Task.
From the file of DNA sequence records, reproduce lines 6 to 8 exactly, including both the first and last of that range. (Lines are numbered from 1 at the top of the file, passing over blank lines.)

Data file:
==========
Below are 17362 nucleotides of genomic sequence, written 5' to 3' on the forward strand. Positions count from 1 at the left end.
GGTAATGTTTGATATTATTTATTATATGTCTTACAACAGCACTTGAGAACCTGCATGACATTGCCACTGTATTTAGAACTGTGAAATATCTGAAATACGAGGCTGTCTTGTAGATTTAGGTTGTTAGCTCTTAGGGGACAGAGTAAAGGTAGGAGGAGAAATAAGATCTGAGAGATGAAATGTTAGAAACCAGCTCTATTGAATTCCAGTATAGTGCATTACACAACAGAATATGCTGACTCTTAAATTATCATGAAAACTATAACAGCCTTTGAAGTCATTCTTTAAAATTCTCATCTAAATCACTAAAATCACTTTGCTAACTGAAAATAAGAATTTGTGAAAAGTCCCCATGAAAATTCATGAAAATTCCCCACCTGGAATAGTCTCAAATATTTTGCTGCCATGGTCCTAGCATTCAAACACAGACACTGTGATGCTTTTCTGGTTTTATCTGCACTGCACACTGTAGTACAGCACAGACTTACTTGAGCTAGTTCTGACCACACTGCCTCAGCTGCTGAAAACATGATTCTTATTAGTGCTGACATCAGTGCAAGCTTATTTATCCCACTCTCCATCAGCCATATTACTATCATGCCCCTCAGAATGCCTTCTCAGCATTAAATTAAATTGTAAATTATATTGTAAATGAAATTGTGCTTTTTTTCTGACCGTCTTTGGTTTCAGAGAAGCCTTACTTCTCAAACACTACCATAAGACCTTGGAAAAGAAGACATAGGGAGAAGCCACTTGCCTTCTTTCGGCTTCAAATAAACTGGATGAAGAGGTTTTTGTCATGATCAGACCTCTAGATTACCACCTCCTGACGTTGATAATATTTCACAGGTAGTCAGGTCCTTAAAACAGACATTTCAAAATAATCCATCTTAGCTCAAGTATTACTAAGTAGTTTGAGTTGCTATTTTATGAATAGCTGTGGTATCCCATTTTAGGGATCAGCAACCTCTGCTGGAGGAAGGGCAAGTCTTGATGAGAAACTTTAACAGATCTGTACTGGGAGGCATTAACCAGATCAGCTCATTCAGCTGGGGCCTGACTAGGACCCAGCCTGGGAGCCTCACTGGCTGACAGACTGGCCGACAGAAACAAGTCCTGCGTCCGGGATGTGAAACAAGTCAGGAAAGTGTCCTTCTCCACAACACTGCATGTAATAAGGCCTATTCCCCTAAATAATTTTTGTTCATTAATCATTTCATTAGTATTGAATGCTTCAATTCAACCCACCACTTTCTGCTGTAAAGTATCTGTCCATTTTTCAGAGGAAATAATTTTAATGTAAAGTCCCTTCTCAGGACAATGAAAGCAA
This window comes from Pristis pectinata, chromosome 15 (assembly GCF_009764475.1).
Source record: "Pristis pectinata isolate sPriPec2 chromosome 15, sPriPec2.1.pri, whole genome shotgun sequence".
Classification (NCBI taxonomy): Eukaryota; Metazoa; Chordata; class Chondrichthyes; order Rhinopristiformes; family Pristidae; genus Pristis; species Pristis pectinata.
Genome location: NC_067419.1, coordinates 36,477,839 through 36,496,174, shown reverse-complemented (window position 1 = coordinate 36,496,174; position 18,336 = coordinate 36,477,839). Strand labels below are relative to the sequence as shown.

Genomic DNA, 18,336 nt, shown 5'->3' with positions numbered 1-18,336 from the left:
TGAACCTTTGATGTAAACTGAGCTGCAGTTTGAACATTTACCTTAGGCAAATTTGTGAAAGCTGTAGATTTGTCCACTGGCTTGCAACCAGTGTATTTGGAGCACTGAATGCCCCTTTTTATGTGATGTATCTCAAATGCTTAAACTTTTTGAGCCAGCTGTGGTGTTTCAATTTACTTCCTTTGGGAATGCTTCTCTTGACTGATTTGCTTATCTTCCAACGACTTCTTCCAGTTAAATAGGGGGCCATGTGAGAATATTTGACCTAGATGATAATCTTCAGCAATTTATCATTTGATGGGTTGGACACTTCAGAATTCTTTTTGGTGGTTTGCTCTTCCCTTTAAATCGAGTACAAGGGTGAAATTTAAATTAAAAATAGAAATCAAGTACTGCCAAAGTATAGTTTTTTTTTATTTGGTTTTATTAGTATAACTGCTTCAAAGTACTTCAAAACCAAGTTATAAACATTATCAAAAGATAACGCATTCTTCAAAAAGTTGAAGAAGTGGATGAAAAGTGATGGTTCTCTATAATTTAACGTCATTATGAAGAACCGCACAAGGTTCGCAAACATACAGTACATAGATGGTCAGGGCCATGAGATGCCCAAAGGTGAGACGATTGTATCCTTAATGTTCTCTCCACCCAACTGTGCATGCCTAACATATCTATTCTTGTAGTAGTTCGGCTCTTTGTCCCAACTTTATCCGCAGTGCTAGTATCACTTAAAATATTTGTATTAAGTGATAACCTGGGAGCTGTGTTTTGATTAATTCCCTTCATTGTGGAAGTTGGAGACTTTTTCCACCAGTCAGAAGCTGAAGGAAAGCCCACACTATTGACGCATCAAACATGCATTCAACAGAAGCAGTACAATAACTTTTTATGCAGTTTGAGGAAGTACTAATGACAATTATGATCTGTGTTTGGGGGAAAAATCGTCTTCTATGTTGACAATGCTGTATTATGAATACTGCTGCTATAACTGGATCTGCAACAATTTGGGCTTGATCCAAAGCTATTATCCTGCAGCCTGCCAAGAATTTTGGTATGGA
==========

Genome location: NC_067419.1, coordinates 36,477,839 through 36,496,174, shown reverse-complemented (window position 1 = coordinate 36,496,174; position 18,336 = coordinate 36,477,839). Strand labels below are relative to the sequence as shown.

Genomic DNA, 18,336 nt, shown 5'->3' with positions numbered 1-18,336 from the left:
TGAACCTTTGATGTAAACTGAGCTGCAGTTTGAACATTTACCTTAGGCAAATTTGTGAAAGCTGTAGATTTGTCCACTGGCTTGCAACCAGTGTATTTGGAGCACTGAATGCCCCTTTTTATGTGATGTATCTCAAATGCTTAAACTTTTTGAGCCAGCTGTGGTGTTTCAATTTACTTCCTTTGGGAATGCTTCTCTTGACTGATTTGCTTATCTTCCAACGACTTCTTCCAGTTAAATAGGGGGCCATGTGAGAATATTTGACCTAGATGATAATCTTCAGCAATTTATCATTTGATGGGTTGGACACTTCAGAATTCTTTTTGGTGGTTTGCTCTTCCCTTTAAATCGAGTACAAGGGTGAAATTTAAATTAAAAATAGAAATCAAGTACTGCCAAAGTATAGTTTTTTTTTATTTGGTTTTATTAGTATAACTGCTTCAAAGTACTTCAAAACCAAGTTATAAACATTATCAAAAGATAACGCATTCTTCAAAAAGTTGAAGAAGTGGATGAAAAGTGATGGTTCTCTATAATTTAACGTCATTATGAAGAACCGCACAAGGTTCGCAAACATACAGTACATAGATGGTCAGGGCCATGAGATGCCCAAAGGTGAGACGATTGTATCCTTAATGTTCTCTCCACCCAACTGTGCATGCCTAACATATCTATTCTTGTAGTAGTTCGGCTCTTTGTCCCAACTTTATCCGCAGTGCTAGTATCACTTAAAATATTTGTATTAAGTGATAACCTGGGAGCTGTGTTTTGATTAATTCCCTTCATTGTGGAAGTTGGAGACTTTTTCCACCAGTCAGAAGCTGAAGGAAAGCCCACACTATTGACGCATCAAACATGCATTCAACAGAAGCAGTACAATAACTTTTTATGCAGTTTGAGGAAGTACTAATGACAATTATGATCTGTGTTTGGGGGAAAAATCGTCTTCTATGTTGACAATGCTGTATTATGAATACTGCTGCTATAACTGGATCTGCAACAATTTGGGCTTGATCCAAAGCTATTATCCTGCAGCCTGCCAAGAATTTTGGTATGGA